Small College Sports

Sam Maloney has worked to make his final Loras football season his best

Former West Delaware prep off to strong start with 13 catches, 224 yards

Former West Delaware prep Sam Maloney breaks loose after a reception for Loras. (Loras athletics)
Former West Delaware prep Sam Maloney breaks loose after a reception for Loras. (Loras athletics)

DUBUQUE — Hard work has been a cornerstone in Sam Maloney’s football career.

The blue-collar approach helped him earn all-state honors and school records as a prep at West Delaware. He continued to apply the same lessons when he joined the Loras program.

Living with a single mother since fifth grade really left no choice but to bust his hump in anything he did.

“I always saw her working hard as a single mother and that kind of rubbed off on me,” Maloney said of his mom, Tina. “And, because she was a single mother, I had to work hard. It was a combination of those two things. I saw her working hard and I had to work hard. I had no options.”

Maloney has developed into the Duhawks’ leading pass catcher. The senior receiver is coming off his career-best game and will face Coe in the American Rivers Conference opener Saturday at the Rock Bowl, beginning at 1 p.m.

Maloney surpassed 1,000 career receiving yards after his 173-yard, eight-catch performance in a 42-14 home victory over Benedictine (Ill.) last week.

“I’m feeling pretty good,” Maloney said. “This week, even though we got better, we still aren’t where we want to be. Personally, it was a good jump for me. At least, (quarterback) Noah Sigwarth and I finally getting on the same page, was good for the both of us.”

Maloney’s transformation from work-in-progress freshman to senior captain has been accompanied by a strong work ethic. It’s a trait he learned from his family.

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The middle of three sons said his older brother, Michael, was a role model, starting a business his freshman year of college and still operating it more than six years later in Cedar Falls.

Maloney credited his mother and his father, Mike, for instilling the value of hard work. Tina made a big impression on him after an amicable divorce, according to Maloney. He witnessed her daily effort to provide for her family. Maloney said he was forced to grow up quickly.

“I think that’s where I get a lot of it from,” Maloney said. “Just having to endure through that. My parents are still great. They’re always there. I had more responsibility on my shoulders when I became part of a single-parent household. Work ethic is something you always have to improve.”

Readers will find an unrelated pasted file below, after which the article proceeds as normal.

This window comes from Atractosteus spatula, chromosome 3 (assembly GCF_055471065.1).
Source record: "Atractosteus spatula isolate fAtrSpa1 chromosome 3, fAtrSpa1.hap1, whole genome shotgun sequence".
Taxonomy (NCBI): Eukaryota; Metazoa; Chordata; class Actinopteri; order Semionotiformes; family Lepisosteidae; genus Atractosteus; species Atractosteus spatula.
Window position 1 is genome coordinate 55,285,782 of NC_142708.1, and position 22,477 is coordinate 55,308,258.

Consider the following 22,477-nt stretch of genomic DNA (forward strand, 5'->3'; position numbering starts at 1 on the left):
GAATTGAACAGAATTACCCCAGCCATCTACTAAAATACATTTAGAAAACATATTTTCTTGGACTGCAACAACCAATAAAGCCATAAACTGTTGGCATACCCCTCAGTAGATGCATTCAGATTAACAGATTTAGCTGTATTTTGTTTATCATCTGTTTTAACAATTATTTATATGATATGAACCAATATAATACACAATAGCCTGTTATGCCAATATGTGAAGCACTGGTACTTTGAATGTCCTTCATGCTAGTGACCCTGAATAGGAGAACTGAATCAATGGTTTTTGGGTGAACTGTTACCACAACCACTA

Loras Coach Steve Helminiak has seen Maloney apply that attitude in all he does. It transfers from the athletic arena to academia.

“He brought it to the classroom, the football field and the weight room,” Helminiak said. “It’s kind of who he is and how he was raised. I think he’s going to be a success because of it.

“He’s got that blue-collar work ethic without a doubt. He’s not afraid to roll up his sleeves and go to work. He does it every day at practice. He did it in the weight room this offseason.”

Maloney played in one game as a freshman with any statistics. He appeared in six games as a sophomore with 240 receiving yards, including one catch for 19 yards in a 44-38 home win in Coe’s last visit to Dubuque.

Last season, he played in nine games, reeling in 39 catches for 628 yards and six scores, including 148 yards and two TDs against Nebraska Wesleyan.

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Part of Maloney’s progress was devoting time to understanding the more complicated college schemes and putting weight on his 6-foot-5 frame, growing to 205 pounds.

Maloney also learned how to run better routes, the roles of other offensive players and defensive approaches to improve as a receiver.

“When I walked in I was not ready to play college football,” Maloney said. “It was one of those things where I had to keep working and get better every season.

“I achieved all of that. I know the playbook. I’m heavier than I’ve ever been. Just doing those things to help me succeed. Working my way up was a little different in college than in high school.”

Helminiak said Maloney has multiple tools at his disposal. He has surprising speed for his size, able to sprint downfield on a vertical route outside the numbers or a post pattern down the middle. Maloney is a target in the red zone, where he can out-jump defenders.

“He’s deceptively fast,” Helminiak said. “He really runs away from people. He is sort of a strider and glides. It kind of looks effortless. He’s got really soft hands.

“He’s a big, thick, tall receiver that can run. At our level, to get a guy like that is huge.”

Maloney is off to a strong start. He has 224 yards on 13 catches and two TDs. He has a 17.2-yard average per reception with a long gain of 82 yards. Coe (1-1) brings some familiar faces to town, including his former West Delaware quarterback Max Ridenour, who is a Kohawk backup. The two might have exchanged some good-natured Snapchat messages this week.

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“Maybe a little bit (of smack talk),” Maloney said. “I’m excited because there are like six or seven West Delaware kids on Coe. There’s a ton.”

Maloney is poised to have his best season in his last. He realizes that each practice and game is one more closer to the end of his football playing days. He plans to appreciate every bit of it.

“That’s a big driving factor,” said Maloney. “It’s just getting the chance to play football. The practices are counting down as well. You can’t take it for granted. It really hits you when you’re a senior.”

Comments: (319) 368-8679; kj.pilcher@thegazette.com

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